How to Better Match Your Keyword Strategy With User Intent

By: Britney Muller, Senior SEO Scientist, Moz

February 13, 2020

In SEO research, it’s crucial to develop a firm understanding of keywords that apply to your brand and their search volumes. This will allow you to better evaluate competitors and get more granular with your search strategy, looking at the differences between searches based on seasonality and location. (For more on developing an initial list of keywords, see my earlier post.)

moz, senior seo scientist, brittney muller

Britney Muller, Senior SEO Scientist, Moz

Here are three ways to take your keyword research to the next level as you get closer to matching your content to consumer intent.

Competitor keywords. Investigating your competitor’s keywords will leave you with a lengthy list of possible terms. You can break this information overload down by prioritizing high-volume keywords that your competitors are either currently ranking for or not ranking for. This process will uncover opportunities for your business to compete for the keywords that your competitors have found success with. It can also reveal opportunities that your competitor is missing.

Conversely, it’s helpful to analyze which competitor pages are performing the best in search. What can you learn from competitor websites that rank highly for multiple terms, and how can that inspire your SEO strategy?

Seasonal keywords. Keeping your eyes open for seasonal trends (using a tool like Google Trends) will be beneficial when crafting content. Knowing when certain search terms begin to spike allows you to shape your keyword strategy proactively. For instance, knowing people start to search for “easter eggs” in early February might cue you to push custom-made content heavily during those crucial conversion periods.

Regional keywords. Keyword research tools can be used to target locations. Google Keyword Planner can be used to narrow down keyword research by township, county or state; Google Trends can assess “interest by subregion” and “over time.” Geographic content research shifts how you communicate with your target audience.  For example, research may uncover that people in Texas call large trucks “big rigs” while people in New York prefer the term “tractor trailer.”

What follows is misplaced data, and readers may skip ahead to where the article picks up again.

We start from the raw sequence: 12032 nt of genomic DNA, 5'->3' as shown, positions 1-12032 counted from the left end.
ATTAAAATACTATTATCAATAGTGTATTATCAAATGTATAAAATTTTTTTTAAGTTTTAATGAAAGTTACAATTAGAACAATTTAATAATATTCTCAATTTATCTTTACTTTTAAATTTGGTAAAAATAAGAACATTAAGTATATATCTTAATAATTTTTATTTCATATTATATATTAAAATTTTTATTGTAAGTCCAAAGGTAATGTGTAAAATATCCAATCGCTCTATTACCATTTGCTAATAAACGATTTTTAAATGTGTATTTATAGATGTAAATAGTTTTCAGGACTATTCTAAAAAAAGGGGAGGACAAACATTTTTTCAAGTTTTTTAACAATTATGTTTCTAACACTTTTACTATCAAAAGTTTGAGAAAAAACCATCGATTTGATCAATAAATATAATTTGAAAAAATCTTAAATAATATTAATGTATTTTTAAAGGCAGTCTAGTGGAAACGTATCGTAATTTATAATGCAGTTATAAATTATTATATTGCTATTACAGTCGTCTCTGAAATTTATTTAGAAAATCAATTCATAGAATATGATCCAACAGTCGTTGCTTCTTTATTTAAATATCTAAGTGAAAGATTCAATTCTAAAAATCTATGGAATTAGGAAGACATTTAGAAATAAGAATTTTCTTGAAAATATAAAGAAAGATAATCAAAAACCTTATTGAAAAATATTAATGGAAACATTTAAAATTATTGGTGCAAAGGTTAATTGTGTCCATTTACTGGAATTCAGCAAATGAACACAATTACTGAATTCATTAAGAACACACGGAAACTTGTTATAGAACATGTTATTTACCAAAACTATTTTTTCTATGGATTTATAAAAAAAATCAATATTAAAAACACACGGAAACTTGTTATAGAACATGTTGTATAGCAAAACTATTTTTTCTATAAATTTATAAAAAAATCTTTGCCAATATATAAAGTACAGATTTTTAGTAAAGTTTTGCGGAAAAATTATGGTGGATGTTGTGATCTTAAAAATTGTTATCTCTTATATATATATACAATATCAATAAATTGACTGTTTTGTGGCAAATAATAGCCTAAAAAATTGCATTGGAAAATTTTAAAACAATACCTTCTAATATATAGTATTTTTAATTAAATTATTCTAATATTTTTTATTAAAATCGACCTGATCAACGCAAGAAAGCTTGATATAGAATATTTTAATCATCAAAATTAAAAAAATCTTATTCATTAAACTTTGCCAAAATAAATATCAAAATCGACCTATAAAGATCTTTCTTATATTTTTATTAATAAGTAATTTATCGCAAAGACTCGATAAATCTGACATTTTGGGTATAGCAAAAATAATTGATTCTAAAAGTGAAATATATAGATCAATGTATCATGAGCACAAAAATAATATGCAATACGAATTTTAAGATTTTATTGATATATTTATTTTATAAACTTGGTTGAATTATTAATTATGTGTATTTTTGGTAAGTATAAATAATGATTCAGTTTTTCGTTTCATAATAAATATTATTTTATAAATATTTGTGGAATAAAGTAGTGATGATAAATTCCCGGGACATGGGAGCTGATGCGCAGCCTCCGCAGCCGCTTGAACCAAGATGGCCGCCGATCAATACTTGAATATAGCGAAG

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Next steps: Fitting your format to search intent

Google formats its search results based on the intent of the searcher. According to Google’s Quality Rater Guidelines, the most common goals for queries include searching to “know” information, “do” a certain task, find a “website” or to “visit-in-person” (visit a location). The five major categories of intent include:

  1. Informational Inquiry: Consumers search for information, like a celebrity’s age or the number of calories in chocolate chip cookies.
  2. Navigational Inquiry: Searchers enter a query to take them to a specific page, such as Instagram or Target’s corporate website.
  3. Transactional Inquiry: Users seek something to do, like buying a concert ticket or watching a YouTube video.
  4. Commercial Inquiry: Searchers compare products to choose one that meets their needs.
  5. Local Inquiry: Searchers find local locations, like a restaurant, dentist or movie theatre.

Keyword research can be further refined through evaluating specific terms’ unique SERP landscape. Google analyzes searcher behavior data to tailor the SERP based on searcher intent and preferred content.

For example, when someone searches “dresses,” they will typically be greeted with a shopping carousel because Google has decided that those who search for “dresses” do so with the purpose to shop. A Local Pack feature is also offered to guide consumers to local retailers. If the search is inconclusive, Google will suggest the “refine by” feature to narrow and clarify search results.

Helpful tools 

When debating the value a keyword may add to your website, consider taking advantage of the following keyword research tools:

At The Social Shake-Up